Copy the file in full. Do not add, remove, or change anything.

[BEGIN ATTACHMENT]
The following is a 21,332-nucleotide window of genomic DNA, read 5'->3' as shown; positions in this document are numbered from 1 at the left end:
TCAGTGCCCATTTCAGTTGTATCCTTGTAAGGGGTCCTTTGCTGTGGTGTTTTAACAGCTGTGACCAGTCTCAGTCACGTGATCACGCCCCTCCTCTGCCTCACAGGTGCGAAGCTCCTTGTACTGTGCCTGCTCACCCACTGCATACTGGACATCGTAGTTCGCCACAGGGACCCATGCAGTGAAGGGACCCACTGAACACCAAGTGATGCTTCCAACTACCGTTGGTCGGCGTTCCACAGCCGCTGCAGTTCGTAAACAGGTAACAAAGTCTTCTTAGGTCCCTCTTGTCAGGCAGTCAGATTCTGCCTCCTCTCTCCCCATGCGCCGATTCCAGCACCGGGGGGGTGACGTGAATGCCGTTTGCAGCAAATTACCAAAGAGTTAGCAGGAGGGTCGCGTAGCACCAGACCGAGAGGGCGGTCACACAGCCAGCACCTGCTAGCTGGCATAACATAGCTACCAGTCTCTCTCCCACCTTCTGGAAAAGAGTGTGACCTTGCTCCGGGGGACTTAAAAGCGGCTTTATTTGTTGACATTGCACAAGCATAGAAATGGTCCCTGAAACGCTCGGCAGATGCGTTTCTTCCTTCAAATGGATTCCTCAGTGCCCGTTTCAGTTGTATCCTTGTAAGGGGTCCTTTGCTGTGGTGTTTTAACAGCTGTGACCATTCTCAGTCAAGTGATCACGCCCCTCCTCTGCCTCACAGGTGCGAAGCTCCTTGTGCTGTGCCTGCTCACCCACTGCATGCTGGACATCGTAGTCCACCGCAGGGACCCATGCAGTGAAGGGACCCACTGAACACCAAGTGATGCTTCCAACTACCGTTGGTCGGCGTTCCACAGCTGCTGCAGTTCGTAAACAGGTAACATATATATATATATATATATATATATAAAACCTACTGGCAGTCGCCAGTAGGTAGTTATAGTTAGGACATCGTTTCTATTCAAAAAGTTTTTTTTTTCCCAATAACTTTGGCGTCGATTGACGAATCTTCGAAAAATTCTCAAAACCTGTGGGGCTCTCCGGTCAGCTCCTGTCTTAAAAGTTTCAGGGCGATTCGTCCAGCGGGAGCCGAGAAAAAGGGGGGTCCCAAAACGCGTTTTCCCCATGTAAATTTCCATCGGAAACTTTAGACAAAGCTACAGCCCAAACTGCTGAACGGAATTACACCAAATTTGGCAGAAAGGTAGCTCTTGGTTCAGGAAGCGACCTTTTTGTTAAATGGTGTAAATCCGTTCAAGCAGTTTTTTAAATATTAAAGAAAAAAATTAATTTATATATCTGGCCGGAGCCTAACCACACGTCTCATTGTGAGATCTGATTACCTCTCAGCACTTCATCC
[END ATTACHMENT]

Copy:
The following is a 21,332-nucleotide window of genomic DNA, read 5'->3' as shown; positions in this document are numbered from 1 at the left end:
TCAGTGCCCATTTCAGTTGTATCCTTGTAAGGGGTCCTTTGCTGTGGTGTTTTAACAGCTGTGACCAGTCTCAGTCACGTGATCACGCCCCTCCTCTGCCTCACAGGTGCGAAGCTCCTTGTACTGTGCCTGCTCACCCACTGCATACTGGACATCGTAGTTCGCCACAGGGACCCATGCAGTGAAGGGACCCACTGAACACCAAGTGATGCTTCCAACTACCGTTGGTCGGCGTTCCACAGCCGCTGCAGTTCGTAAACAGGTAACAAAGTCTTCTTAGGTCCCTCTTGTCAGGCAGTCAGATTCTGCCTCCTCTCTCCCCATGCGCCGATTCCAGCACCGGGGGGGTGACGTGAATGCCGTTTGCAGCAAATTACCAAAGAGTTAGCAGGAGGGTCGCGTAGCACCAGACCGAGAGGGCGGTCACACAGCCAGCACCTGCTAGCTGGCATAACATAGCTACCAGTCTCTCTCCCACCTTCTGGAAAAGAGTGTGACCTTGCTCCGGGGGACTTAAAAGCGGCTTTATTTGTTGACATTGCACAAGCATAGAAATGGTCCCTGAAACGCTCGGCAGATGCGTTTCTTCCTTCAAATGGATTCCTCAGTGCCCGTTTCAGTTGTATCCTTGTAAGGGGTCCTTTGCTGTGGTGTTTTAACAGCTGTGACCATTCTCAGTCAAGTGATCACGCCCCTCCTCTGCCTCACAGGTGCGAAGCTCCTTGTGCTGTGCCTGCTCACCCACTGCATGCTGGACATCGTAGTCCACCGCAGGGACCCATGCAGTGAAGGGACCCACTGAACACCAAGTGATGCTTCCAACTACCGTTGGTCGGCGTTCCACAGCTGCTGCAGTTCGTAAACAGGTAACATATATATATATATATATATATATATAAAACCTACTGGCAGTCGCCAGTAGGTAGTTATAGTTAGGACATCGTTTCTATTCAAAAAGTTTTTTTTTTCCCAATAACTTTGGCGTCGATTGACGAATCTTCGAAAAATTCTCAAAACCTGTGGGGCTCTCCGGTCAGCTCCTGTCTTAAAAGTTTCAGGGCGATTCGTCCAGCGGGAGCCGAGAAAAAGGGGGGTCCCAAAACGCGTTTTCCCCATGTAAATTTCCATCGGAAACTTTAGACAAAGCTACAGCCCAAACTGCTGAACGGAATTACACCAAATTTGGCAGAAAGGTAGCTCTTGGTTCAGGAAGCGACCTTTTTGTTAAATGGTGTAAATCCGTTCAAGCAGTTTTTTAAATATTAAAGAAAAAAATTAATTTATATATCTGGCCGGAGCCTAACCACACGTCTCATTGTGAGATCTGATTACCTCTCAGCACTTCATCC